Discovering genetic associations using large data

David Heckerman's research uses big datasets to tackle essential health questions.

David Heckerman from Microsoft Research presents a summary of his work in the session “Discovering Genetic Associations on Large Data.” This was part of the Strata Rx Online Conference: Personalized Medicine, a preview of O’Reilly’s conference Strata Rx, highlighting the use of data in medical research and delivery.

Heckerman’s research attempts to answer essential questions such as “What is your propensity for getting a particular disease?” and “How are you likely to react to a particular drug?”

Key points from Heckerman’s presentation include:

  • Genome-wide association studies, where you combine the genes of people suffering from a condition with those who don’t (the controls), require about a million participants because the associations (the signal) are so weak. [Segment begins 44 seconds in.]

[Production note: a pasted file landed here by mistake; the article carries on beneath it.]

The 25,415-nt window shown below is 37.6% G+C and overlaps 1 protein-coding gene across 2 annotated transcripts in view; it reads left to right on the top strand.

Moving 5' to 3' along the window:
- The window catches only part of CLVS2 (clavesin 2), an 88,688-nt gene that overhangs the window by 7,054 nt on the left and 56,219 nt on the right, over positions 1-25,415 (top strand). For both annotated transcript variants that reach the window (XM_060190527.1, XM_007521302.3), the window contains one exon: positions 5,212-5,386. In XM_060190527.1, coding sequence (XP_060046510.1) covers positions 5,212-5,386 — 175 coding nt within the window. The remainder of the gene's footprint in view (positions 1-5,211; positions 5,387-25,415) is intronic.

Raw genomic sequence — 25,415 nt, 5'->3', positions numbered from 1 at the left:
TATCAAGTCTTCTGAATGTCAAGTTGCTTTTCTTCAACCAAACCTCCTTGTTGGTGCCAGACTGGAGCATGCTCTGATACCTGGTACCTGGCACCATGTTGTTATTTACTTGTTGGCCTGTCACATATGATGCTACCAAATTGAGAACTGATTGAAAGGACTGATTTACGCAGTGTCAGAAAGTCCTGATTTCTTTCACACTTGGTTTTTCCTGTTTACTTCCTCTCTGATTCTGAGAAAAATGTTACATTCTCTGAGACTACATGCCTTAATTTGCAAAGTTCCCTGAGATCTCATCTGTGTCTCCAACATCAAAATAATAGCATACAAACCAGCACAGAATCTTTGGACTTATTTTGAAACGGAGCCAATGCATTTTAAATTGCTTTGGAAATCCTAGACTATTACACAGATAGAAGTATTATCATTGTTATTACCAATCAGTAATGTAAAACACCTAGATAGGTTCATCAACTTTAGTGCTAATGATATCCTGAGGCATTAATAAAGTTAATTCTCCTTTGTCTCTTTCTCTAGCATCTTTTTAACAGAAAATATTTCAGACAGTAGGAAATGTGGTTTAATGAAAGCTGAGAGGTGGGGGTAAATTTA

• Datasets are getting larger, thanks to deCode, 23andMe, Kaiser, but results are misleading because of confounding data such as multiple ethnicities or other differences among populations. [5:22]
  • Linear mixed models theoretically can disentangle populations, but are computationally prohibitive. Heckerman’s group has found a short-cut that is both feasible and more accurate. [7:37]
  • For instance, a sample of 15,000 individuals revealed correlations between markers and common diseases in one day of massive computing. [9:30]

The full presentation follows:

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